IDENTIFICATION of a plant is critical for appropriate treatment and data collection. At the seedling stage, plants look quite alike. After weeks in the field, your eyes get familiar to the appearance for a given plant by its leaves, stem, shape, color, and texture. Also, some have a distinctive smell such as the peppery Coronopus didymus (CORDID, lesser swinecress). You would be amazed how much your brain can register. Memory after the 20-year mark does not decline that much! Of course, some questions come up. Any hesitations are relayed to our field camp leaders who master the plant populations. I cannot stress enough that a 20/20 color vision is a major requirement for this work! Talking about vision, the vegetation often obstructs a plant-from some invasive ground covers like Lobularia maritima (LOBMAR, Sweet Alyssum), to the native Kawelu (Eragrostis variabilis, ERAVAR), and trees with their full attire – branches and leaves. And let us not forget insects that can easily divert your attention-such as spiders, beetles, wasps, and ticks. Nature does not offer you the red carpet, for sure. Some trails were cut to access an RA or others were made from the last visit, but you often end up making your own path. Paths quickly disappear weeks after, filled up by some new growth. Which is good news for us because the new growth offers shade to the ground which slows down invasive plants. You also educate your eyes to look in every single direction, from the right to the left, from the top to the ground, under grasses, leaves, and branches-where invasive plants often hide. After some weeks in the field, you kind of feel where they would find refuge. To fight the enemy, you need to understand its strengths! The wildlife also makes obstacles. Look before you step on the ground if there is an accumulation of branches that could indicate a Wedge-tailed shearwater nest, or look for some Sooty tern eggs that lay bare on the ground. Look for burrows, underground nests made by Bonin petrels which are easily identified by a simple hole in the ground and a pile of fresh sand, which indicates the “entrance”. You should ALWAYS step in front of the hole, or you would inevitably drop into the unseen tunnel that can extend 6 feet long and get as deep as your knee! At head’s height and above, watch for White tern eggs and chicks that live on a branch without any nesting material. If you slightly move it, they can fall! Often, you hear the bird before you come too close to them such as the piercing noise of the Red-tailed tropicbird (even a chick!). You sense the decayed egg-like smell of the Red-footed booby nest covered by their white poop. Look also up in open areas to avoid the Laysan Albatross flying low when the winds are weak. They will not stop for you and you better freeze or squat down fast! You should always keep a wide berth around any bird. Some are more docile than others. All your senses are always on constant alert, everything is somehow unexpected out here where Nature reigns. It teaches you to proceed with tasks slowly to process your surroundings and act accordingly. Before Kure, I was always on the fast line and multi-tasking. I still catch myself walking too fast, but the Albatross reminds me to walk like a bird, slowly but surely!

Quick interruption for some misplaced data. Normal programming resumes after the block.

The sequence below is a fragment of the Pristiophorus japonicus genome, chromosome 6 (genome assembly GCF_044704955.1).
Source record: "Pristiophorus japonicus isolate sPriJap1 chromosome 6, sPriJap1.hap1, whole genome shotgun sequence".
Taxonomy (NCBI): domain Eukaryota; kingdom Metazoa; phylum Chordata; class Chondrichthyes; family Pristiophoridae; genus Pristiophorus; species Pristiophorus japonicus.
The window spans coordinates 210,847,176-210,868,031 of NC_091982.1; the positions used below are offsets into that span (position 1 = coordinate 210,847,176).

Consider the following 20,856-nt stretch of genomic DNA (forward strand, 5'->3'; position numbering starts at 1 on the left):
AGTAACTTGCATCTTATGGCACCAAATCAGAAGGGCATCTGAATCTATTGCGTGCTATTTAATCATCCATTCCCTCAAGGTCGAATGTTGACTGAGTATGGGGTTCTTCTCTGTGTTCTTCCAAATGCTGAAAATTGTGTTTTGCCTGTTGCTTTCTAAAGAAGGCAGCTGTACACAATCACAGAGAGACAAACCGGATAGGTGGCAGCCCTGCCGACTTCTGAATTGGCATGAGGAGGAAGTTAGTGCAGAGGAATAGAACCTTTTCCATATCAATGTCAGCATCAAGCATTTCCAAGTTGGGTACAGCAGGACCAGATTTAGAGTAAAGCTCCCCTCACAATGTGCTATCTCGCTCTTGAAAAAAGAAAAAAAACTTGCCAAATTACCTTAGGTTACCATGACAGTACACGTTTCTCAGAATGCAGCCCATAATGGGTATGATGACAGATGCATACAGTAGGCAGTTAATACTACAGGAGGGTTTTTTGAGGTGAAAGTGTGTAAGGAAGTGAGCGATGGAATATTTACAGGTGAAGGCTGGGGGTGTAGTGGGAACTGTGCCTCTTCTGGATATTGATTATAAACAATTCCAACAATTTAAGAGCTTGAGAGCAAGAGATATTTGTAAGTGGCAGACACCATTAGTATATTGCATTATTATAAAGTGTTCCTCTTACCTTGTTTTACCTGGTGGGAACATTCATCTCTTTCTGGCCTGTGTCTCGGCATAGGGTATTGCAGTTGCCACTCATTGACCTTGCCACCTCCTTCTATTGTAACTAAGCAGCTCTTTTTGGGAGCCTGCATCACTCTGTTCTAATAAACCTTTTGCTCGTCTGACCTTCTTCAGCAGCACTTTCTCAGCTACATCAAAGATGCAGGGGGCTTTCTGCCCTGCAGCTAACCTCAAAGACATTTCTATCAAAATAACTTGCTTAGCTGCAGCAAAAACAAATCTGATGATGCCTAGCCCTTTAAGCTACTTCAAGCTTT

ORIENTATION is key while working in the field where vegetation can easily obstruct the horizon and your coworkers. Cardinal points and target locations such as the Main House, the Runway, such tree, or birds nest, help to describe where you are located. Forget about right or left, they are meaningless here. Technology comes in very handy in the name of a handheld GPS unit with an integrated GIS software. You better love this new gadget! It has in its memory each RA’s borders and waypoints. These waypoints refer to different events such as invasive plant outbreaks, a bird nest or any unusual wildlife activity recorded in the last seasons and can modify your work. The data uploaded to provide a map distribution of such events. When treating an RA, each person spreads out at an even spacing along one of its borders. The two furthest persons will frame the portion covered, and determines the workflow. The Leader is always at the border of an RA. The Flagger marks the coverage of the treated area with stake flags, only if the RA isnʻt done in one sweep. Otherwise, that person follows the border opposite to the Leader. Parameters such as the shape, size, terrain, dirtiness, number of persons involved, or the weather have an impact in strategizing the coverage of an RA. Each person is responsible for the line that they walk in within these portions and transects, checking each portion of ground, zigzagging between his two side limits. It is recommended that you overlap your neighbor’s line. Typically, we overlook things right where we stand! As a team, we always got each other’s back! In dense vegetation, where you can barely see one another, COMMUNICATION using personal radio plays a crucial role. We are constantly checking on each other. Good news is when you hear: “Roger”, “Copy that”! Your orientation is challenged when everything around you is trees. Your GPS records your track, which helps to go back to the location you stopped or makes sure to not miss any seed bank waypoints or a portion of land. Remember also that your next visit will be more likely in four to six weeks, you do not want to miss an invasive plant that will flower and eventually drop seeds! If the population of an invasive plant is dense or “dirty” and/or the terrain is difficult to maneuver, the spacing between each other will be tighter than wide. When arriving at an RA, we first discussed the treatment strategies and make sure that everyone connects by radio, got its direction and orientation right.
Next, I will explain how we remove invasive plants and how we plan it.